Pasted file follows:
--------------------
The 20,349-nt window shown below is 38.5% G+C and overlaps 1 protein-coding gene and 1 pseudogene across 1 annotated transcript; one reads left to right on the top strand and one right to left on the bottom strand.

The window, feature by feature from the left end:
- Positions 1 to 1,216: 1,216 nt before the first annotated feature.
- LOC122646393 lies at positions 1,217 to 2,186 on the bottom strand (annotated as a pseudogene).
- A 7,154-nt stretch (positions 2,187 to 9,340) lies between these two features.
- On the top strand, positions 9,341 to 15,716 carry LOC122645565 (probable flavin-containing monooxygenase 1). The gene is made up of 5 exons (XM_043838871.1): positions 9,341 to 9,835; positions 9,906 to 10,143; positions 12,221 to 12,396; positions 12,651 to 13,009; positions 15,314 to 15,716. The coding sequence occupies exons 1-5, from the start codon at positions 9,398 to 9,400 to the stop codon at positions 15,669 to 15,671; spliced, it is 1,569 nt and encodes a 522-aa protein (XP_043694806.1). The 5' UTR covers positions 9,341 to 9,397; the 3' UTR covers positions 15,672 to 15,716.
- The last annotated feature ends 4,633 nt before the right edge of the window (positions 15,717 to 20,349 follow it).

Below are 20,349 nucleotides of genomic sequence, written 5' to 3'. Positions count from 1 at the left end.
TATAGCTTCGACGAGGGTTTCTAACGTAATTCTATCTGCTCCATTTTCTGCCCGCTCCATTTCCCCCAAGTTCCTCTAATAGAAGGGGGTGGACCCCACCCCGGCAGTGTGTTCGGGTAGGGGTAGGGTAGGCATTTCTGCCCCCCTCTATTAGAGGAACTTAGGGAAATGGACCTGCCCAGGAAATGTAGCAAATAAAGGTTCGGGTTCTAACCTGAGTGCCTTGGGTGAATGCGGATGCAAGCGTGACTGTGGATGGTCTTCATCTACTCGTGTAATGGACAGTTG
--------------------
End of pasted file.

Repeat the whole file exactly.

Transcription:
The 20,349-nt window shown below is 38.5% G+C and overlaps 1 protein-coding gene and 1 pseudogene across 1 annotated transcript; one reads left to right on the top strand and one right to left on the bottom strand.

The window, feature by feature from the left end:
- Positions 1 to 1,216: 1,216 nt before the first annotated feature.
- LOC122646393 lies at positions 1,217 to 2,186 on the bottom strand (annotated as a pseudogene).
- A 7,154-nt stretch (positions 2,187 to 9,340) lies between these two features.
- On the top strand, positions 9,341 to 15,716 carry LOC122645565 (probable flavin-containing monooxygenase 1). The gene is made up of 5 exons (XM_043838871.1): positions 9,341 to 9,835; positions 9,906 to 10,143; positions 12,221 to 12,396; positions 12,651 to 13,009; positions 15,314 to 15,716. The coding sequence occupies exons 1-5, from the start codon at positions 9,398 to 9,400 to the stop codon at positions 15,669 to 15,671; spliced, it is 1,569 nt and encodes a 522-aa protein (XP_043694806.1). The 5' UTR covers positions 9,341 to 9,397; the 3' UTR covers positions 15,672 to 15,716.
- The last annotated feature ends 4,633 nt before the right edge of the window (positions 15,717 to 20,349 follow it).

Below are 20,349 nucleotides of genomic sequence, written 5' to 3'. Positions count from 1 at the left end.
TATAGCTTCGACGAGGGTTTCTAACGTAATTCTATCTGCTCCATTTTCTGCCCGCTCCATTTCCCCCAAGTTCCTCTAATAGAAGGGGGTGGACCCCACCCCGGCAGTGTGTTCGGGTAGGGGTAGGGTAGGCATTTCTGCCCCCCTCTATTAGAGGAACTTAGGGAAATGGACCTGCCCAGGAAATGTAGCAAATAAAGGTTCGGGTTCTAACCTGAGTGCCTTGGGTGAATGCGGATGCAAGCGTGACTGTGGATGGTCTTCATCTACTCGTGTAATGGACAGTTG